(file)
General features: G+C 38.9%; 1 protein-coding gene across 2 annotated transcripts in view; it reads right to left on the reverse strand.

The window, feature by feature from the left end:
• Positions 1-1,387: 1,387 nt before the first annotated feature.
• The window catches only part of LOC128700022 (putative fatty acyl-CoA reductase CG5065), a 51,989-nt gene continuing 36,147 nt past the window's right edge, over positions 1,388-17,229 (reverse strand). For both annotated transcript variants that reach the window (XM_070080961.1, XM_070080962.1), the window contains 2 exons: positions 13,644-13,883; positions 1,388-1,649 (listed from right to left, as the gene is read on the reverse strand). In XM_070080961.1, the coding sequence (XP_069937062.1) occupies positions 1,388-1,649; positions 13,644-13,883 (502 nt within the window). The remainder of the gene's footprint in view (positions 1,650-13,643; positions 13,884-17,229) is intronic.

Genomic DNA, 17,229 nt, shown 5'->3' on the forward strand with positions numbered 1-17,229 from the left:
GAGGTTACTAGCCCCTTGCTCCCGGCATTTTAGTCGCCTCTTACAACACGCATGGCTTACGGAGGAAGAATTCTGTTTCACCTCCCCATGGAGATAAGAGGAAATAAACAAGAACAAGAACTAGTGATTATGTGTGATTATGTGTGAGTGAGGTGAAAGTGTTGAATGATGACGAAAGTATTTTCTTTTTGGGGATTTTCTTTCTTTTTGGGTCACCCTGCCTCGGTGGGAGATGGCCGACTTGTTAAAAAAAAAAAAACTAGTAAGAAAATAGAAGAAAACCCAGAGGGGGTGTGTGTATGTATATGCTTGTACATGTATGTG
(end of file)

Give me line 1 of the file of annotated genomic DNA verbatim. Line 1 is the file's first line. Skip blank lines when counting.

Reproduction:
General features: G+C 38.9%; 1 protein-coding gene across 2 annotated transcripts in view; it reads right to left on the reverse strand.